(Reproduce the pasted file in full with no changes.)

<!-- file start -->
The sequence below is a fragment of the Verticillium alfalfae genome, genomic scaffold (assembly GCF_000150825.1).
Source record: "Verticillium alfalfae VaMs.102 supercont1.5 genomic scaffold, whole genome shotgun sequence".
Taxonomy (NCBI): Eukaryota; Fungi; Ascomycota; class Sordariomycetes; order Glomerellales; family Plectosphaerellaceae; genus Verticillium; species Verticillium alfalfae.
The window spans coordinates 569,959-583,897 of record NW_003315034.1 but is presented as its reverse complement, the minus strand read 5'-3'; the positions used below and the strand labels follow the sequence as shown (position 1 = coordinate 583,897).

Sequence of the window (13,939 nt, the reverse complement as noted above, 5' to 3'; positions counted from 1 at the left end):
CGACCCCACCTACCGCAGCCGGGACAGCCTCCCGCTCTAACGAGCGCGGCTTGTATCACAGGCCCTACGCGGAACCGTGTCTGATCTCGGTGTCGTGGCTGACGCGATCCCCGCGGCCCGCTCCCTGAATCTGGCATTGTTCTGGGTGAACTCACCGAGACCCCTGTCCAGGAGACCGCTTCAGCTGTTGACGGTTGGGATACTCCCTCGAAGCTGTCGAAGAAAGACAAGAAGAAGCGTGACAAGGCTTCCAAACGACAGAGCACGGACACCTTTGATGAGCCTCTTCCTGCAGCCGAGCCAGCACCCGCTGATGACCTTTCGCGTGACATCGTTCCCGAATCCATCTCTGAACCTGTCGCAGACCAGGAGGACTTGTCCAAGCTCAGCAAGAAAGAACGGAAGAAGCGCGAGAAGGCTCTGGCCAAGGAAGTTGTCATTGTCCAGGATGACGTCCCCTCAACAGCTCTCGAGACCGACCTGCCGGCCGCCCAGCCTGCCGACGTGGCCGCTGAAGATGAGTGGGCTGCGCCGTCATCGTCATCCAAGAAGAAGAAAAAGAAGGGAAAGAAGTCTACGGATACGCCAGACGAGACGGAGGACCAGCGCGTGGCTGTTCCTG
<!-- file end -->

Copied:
The sequence below is a fragment of the Verticillium alfalfae genome, genomic scaffold (assembly GCF_000150825.1).
Source record: "Verticillium alfalfae VaMs.102 supercont1.5 genomic scaffold, whole genome shotgun sequence".
Taxonomy (NCBI): Eukaryota; Fungi; Ascomycota; class Sordariomycetes; order Glomerellales; family Plectosphaerellaceae; genus Verticillium; species Verticillium alfalfae.
The window spans coordinates 569,959-583,897 of record NW_003315034.1 but is presented as its reverse complement, the minus strand read 5'-3'; the positions used below and the strand labels follow the sequence as shown (position 1 = coordinate 583,897).

Sequence of the window (13,939 nt, the reverse complement as noted above, 5' to 3'; positions counted from 1 at the left end):
CGACCCCACCTACCGCAGCCGGGACAGCCTCCCGCTCTAACGAGCGCGGCTTGTATCACAGGCCCTACGCGGAACCGTGTCTGATCTCGGTGTCGTGGCTGACGCGATCCCCGCGGCCCGCTCCCTGAATCTGGCATTGTTCTGGGTGAACTCACCGAGACCCCTGTCCAGGAGACCGCTTCAGCTGTTGACGGTTGGGATACTCCCTCGAAGCTGTCGAAGAAAGACAAGAAGAAGCGTGACAAGGCTTCCAAACGACAGAGCACGGACACCTTTGATGAGCCTCTTCCTGCAGCCGAGCCAGCACCCGCTGATGACCTTTCGCGTGACATCGTTCCCGAATCCATCTCTGAACCTGTCGCAGACCAGGAGGACTTGTCCAAGCTCAGCAAGAAAGAACGGAAGAAGCGCGAGAAGGCTCTGGCCAAGGAAGTTGTCATTGTCCAGGATGACGTCCCCTCAACAGCTCTCGAGACCGACCTGCCGGCCGCCCAGCCTGCCGACGTGGCCGCTGAAGATGAGTGGGCTGCGCCGTCATCGTCATCCAAGAAGAAGAAAAAGAAGGGAAAGAAGTCTACGGATACGCCAGACGAGACGGAGGACCAGCGCGTGGCTGTTCCTG